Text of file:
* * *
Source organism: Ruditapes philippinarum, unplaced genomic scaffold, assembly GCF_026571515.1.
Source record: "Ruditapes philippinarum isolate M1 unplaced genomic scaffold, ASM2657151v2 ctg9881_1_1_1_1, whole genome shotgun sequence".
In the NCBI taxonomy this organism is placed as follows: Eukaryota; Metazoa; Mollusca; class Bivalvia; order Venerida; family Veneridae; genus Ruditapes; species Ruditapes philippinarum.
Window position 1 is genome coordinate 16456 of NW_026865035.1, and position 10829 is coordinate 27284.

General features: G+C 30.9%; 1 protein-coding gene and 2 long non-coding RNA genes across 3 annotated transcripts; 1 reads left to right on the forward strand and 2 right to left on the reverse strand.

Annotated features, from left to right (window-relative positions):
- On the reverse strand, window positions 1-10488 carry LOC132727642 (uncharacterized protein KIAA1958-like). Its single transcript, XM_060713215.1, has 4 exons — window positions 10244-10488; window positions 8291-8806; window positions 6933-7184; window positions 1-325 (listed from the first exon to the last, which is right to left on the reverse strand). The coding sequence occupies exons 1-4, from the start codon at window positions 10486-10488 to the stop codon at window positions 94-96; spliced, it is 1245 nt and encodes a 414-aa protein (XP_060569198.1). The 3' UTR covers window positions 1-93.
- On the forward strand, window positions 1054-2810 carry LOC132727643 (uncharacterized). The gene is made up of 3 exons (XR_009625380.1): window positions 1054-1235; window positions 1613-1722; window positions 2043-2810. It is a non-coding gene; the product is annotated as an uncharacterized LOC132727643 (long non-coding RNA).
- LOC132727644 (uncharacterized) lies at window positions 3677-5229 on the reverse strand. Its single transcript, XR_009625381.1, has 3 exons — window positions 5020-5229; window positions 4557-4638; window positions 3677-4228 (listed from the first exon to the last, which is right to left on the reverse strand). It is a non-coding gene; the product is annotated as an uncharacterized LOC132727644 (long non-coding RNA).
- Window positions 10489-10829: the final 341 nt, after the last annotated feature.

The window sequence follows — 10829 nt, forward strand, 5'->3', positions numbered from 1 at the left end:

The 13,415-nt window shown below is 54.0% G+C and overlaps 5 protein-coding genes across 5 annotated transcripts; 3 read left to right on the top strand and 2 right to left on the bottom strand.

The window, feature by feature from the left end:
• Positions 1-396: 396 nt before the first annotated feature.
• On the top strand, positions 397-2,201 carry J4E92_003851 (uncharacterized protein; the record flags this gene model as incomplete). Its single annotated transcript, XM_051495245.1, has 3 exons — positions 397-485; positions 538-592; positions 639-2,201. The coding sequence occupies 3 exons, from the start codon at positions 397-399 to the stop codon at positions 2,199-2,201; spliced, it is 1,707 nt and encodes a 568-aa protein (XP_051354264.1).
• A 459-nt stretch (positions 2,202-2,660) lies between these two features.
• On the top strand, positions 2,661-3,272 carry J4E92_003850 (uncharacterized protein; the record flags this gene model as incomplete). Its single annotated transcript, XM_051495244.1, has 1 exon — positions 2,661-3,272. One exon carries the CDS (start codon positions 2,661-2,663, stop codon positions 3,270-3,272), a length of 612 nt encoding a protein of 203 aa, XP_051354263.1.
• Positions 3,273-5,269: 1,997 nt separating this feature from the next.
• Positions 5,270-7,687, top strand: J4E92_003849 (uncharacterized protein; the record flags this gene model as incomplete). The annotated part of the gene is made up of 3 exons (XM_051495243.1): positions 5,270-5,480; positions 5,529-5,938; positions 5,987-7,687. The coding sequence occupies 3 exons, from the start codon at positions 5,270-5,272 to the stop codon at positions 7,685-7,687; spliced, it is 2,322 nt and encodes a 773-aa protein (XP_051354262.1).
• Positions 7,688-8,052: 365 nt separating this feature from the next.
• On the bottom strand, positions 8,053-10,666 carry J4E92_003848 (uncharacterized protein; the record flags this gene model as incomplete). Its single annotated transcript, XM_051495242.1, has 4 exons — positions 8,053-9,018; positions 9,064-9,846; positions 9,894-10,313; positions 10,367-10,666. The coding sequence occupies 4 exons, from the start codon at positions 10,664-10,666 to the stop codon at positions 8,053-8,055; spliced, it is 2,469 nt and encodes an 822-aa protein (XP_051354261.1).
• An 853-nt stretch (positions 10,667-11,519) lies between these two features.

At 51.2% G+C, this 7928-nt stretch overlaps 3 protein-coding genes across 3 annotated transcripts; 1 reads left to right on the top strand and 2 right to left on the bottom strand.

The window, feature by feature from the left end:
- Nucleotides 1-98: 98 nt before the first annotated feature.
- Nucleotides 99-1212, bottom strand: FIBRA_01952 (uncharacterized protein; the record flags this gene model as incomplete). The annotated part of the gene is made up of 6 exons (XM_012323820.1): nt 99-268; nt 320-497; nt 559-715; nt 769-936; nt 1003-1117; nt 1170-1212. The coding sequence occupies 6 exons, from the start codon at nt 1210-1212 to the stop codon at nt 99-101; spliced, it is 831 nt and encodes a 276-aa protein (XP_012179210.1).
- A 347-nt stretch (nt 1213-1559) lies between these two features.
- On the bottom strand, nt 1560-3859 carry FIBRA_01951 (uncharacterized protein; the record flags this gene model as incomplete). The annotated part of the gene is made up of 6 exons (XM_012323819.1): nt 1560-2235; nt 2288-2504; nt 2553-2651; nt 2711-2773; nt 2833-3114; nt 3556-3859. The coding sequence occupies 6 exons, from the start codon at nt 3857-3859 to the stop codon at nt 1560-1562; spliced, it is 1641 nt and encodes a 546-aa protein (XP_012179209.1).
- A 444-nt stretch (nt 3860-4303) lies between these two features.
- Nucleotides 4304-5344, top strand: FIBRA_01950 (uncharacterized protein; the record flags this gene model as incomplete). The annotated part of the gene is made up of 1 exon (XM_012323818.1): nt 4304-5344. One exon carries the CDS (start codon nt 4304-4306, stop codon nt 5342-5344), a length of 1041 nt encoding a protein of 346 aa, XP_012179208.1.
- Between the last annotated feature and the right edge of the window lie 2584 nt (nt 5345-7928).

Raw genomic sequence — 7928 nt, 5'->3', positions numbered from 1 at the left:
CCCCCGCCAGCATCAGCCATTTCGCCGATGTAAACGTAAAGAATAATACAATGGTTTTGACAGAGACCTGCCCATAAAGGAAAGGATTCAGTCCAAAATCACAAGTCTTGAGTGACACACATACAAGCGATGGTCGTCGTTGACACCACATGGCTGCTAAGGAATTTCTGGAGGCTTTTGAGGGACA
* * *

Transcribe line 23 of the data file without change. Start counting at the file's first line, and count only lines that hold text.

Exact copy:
At 51.2% G+C, this 7928-nt stretch overlaps 3 protein-coding genes across 3 annotated transcripts; 1 reads left to right on the top strand and 2 right to left on the bottom strand.